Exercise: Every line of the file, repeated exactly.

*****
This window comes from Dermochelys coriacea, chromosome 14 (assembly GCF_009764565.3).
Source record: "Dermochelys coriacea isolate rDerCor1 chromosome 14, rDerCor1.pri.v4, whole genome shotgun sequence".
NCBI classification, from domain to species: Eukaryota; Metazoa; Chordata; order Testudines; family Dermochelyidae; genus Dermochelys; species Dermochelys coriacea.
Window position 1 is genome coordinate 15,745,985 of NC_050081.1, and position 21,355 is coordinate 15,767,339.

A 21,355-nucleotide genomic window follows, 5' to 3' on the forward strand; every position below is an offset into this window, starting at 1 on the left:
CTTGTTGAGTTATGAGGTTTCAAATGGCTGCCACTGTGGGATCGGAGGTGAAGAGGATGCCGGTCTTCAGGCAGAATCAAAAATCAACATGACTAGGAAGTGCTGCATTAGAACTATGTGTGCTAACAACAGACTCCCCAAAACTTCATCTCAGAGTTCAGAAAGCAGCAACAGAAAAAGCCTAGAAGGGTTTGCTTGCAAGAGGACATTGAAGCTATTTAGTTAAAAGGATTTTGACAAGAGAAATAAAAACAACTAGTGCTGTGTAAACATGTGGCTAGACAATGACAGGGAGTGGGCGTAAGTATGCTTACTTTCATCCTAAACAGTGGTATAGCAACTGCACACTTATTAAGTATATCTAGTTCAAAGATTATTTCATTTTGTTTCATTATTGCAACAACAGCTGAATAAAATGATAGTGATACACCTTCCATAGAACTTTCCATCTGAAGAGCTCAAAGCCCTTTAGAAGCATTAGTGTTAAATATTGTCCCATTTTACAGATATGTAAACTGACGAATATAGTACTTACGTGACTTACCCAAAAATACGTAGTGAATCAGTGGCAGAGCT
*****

This window comes from Dermochelys coriacea, chromosome 14 (assembly GCF_009764565.3).
Source record: "Dermochelys coriacea isolate rDerCor1 chromosome 14, rDerCor1.pri.v4, whole genome shotgun sequence".
NCBI classification, from domain to species: Eukaryota; Metazoa; Chordata; order Testudines; family Dermochelyidae; genus Dermochelys; species Dermochelys coriacea.
Window position 1 is genome coordinate 15,745,985 of NC_050081.1, and position 21,355 is coordinate 15,767,339.

A 21,355-nucleotide genomic window follows, 5' to 3' on the forward strand; every position below is an offset into this window, starting at 1 on the left:
CTTGTTGAGTTATGAGGTTTCAAATGGCTGCCACTGTGGGATCGGAGGTGAAGAGGATGCCGGTCTTCAGGCAGAATCAAAAATCAACATGACTAGGAAGTGCTGCATTAGAACTATGTGTGCTAACAACAGACTCCCCAAAACTTCATCTCAGAGTTCAGAAAGCAGCAACAGAAAAAGCCTAGAAGGGTTTGCTTGCAAGAGGACATTGAAGCTATTTAGTTAAAAGGATTTTGACAAGAGAAATAAAAACAACTAGTGCTGTGTAAACATGTGGCTAGACAATGACAGGGAGTGGGCGTAAGTATGCTTACTTTCATCCTAAACAGTGGTATAGCAACTGCACACTTATTAAGTATATCTAGTTCAAAGATTATTTCATTTTGTTTCATTATTGCAACAACAGCTGAATAAAATGATAGTGATACACCTTCCATAGAACTTTCCATCTGAAGAGCTCAAAGCCCTTTAGAAGCATTAGTGTTAAATATTGTCCCATTTTACAGATATGTAAACTGACGAATATAGTACTTACGTGACTTACCCAAAAATACGTAGTGAATCAGTGGCAGAGCT